A ‘spaghetti dinner’ that led me to bond with a hemophilia community
The friendships forged while raising funds for those with bleeding disorders
One fall evening in 1998, I looked around my dining room table in Houston and saw the faces of men and women who’d become some of my dearest friends over the past year. Laughter flooded the room as we stood in awe at what we’d accomplished.
I stood, raised a glass, and offered a toast: “Here’s to us, a mighty crew that slew dragons to bring one of the most successful fundraising events of the year to the Lone Star Hemophilia Foundation.” Everyone joined me in celebrating our accomplishments.
As we continued to enjoy one another’s company, I couldn’t help but think through the process of our fundraising efforts. It started with the first meeting I attended as a member of the board of directors. Our president, Rita Gonzales, challenged us to think of ways to raise funds for camp and other opportunities to improve the quality of life for those with bleeding disorders including hemophilia, which my young son had (and a second would also have).
I quickly told her that I had a surefire way to raise money. I was a teacher at the time, and my parent group sponsored a spaghetti dinner each year and raised money to help defray classroom expenses. Most of the funds helped provide opportunities for all my student choir members to receive a reduced rate on their yearly trips to compete at state and national competitions. No student needed to feel left out because of financial constraints.
Rita thought it was a good idea and asked if we could discuss the fundraiser after our meeting. Later, as my wife, Cazandra, and several others concentrated on a spaghetti dinner, Rita suggested we think a little bigger. She asked, “What if we hosted a formal event, complete with a live and silent auction instead of a spaghetti dinner?” We quickly responded yes and began a long process to make the evening a reality.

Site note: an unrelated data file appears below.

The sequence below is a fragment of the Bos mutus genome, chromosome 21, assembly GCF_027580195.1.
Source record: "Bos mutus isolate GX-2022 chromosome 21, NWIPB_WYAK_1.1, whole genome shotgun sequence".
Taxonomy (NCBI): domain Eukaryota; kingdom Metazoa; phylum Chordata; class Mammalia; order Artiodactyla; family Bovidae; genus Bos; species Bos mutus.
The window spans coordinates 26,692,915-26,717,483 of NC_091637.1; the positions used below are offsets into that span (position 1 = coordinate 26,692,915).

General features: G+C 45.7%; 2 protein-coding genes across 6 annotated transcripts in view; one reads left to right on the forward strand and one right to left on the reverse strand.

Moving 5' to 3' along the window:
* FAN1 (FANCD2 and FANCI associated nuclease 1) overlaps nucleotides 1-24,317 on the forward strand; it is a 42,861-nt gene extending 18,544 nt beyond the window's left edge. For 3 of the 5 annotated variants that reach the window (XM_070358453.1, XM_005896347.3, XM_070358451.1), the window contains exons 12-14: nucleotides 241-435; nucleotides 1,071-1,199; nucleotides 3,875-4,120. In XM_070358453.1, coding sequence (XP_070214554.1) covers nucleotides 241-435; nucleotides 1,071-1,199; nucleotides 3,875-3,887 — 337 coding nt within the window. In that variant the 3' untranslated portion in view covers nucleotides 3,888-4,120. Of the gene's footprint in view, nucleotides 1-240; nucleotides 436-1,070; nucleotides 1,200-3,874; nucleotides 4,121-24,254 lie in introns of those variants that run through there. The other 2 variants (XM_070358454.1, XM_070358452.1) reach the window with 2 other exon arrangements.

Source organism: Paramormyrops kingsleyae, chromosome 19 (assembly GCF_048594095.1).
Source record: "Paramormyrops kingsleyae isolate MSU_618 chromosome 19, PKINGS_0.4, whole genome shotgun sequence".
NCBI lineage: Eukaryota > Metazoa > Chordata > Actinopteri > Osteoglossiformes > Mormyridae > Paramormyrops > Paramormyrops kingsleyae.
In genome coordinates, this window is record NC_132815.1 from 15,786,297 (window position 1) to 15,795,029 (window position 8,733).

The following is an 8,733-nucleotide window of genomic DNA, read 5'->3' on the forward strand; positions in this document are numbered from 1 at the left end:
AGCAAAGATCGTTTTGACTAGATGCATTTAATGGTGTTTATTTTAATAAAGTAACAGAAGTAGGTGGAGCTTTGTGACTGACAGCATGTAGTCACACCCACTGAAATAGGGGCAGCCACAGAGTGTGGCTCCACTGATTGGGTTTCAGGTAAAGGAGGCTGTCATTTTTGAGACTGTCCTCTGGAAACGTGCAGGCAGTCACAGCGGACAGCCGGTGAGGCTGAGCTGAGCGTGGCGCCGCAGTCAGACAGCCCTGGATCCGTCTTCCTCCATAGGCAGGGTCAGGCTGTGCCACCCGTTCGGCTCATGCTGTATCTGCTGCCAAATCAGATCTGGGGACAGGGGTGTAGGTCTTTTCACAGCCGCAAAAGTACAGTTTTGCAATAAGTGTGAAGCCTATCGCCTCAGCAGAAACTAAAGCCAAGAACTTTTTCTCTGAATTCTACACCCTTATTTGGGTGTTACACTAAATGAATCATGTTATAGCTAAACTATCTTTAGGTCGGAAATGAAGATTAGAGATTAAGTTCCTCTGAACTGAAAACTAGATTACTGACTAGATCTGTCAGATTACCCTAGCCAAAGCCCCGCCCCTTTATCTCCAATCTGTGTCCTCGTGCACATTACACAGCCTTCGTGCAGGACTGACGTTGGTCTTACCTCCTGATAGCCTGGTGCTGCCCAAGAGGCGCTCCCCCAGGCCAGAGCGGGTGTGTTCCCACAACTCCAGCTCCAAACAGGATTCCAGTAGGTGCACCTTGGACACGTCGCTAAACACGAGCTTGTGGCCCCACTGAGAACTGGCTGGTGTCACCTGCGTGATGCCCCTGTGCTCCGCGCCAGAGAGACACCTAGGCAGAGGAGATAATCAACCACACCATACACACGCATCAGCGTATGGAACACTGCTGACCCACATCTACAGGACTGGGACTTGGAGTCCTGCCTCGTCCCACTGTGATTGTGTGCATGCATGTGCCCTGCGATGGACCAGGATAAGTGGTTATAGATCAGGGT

Cazandra and I served as co-chairs of the event. We honored Loras Goedken, a standout in the hemophilia community. While I didn’t know the man, I learned of his family’s tragedy. Loras and seven other family members died of AIDS, acquiring HIV through contaminated blood products while infusing factor VIII. The Goedken family, at the time, was considered to have the largest number of people in one family to die from AIDS-related complications.
Although I never met Loras, I embraced his story as part of my narrative. We were blood brothers, united in a bond called hemophilia that brought us together.
Our formal evening proved successful on many levels for the Lone Star Hemophilia Foundation. First, we raised money far above our expectations. Camp Ailihpomeh (hemophilia spelled backward) in Texas was able to offer more educational activities for the children who attended. I took pride in knowing that our efforts helped improve the quality of life for the younger members of our community.
A second and more selfish measure of success were the many meetings around the planning committee’s dinner tables. As we developed the evening’s details, something magical happened. I found my way into the bleeding disorders community and made friends with amazing people who served without hesitation.
A bond sprung out of the strategic mission as I realized we all spoke a similar language. Each person lived with someone who struggled with hemophilia. My story crossed paths with theirs, Loras Goedken’s, and that of many others who sought to improve the quality of life for our community. Together, we formed a great big family of blood brothers and sisters.
Back at my dinner table, we laughed at some of the struggles we had to overcome to make the gala a huge success. We promised never to do this again. And then the question came up, “Will we do this next year?” Once again, we raised our glasses. “Of course!” we said.
The moment glasses clinked and we made promises to work together again to do even better next year, I smiled. I found my tribe and felt a part of a mighty group of men and women who exuded talent, joy, and hope. “Here’s to us!”
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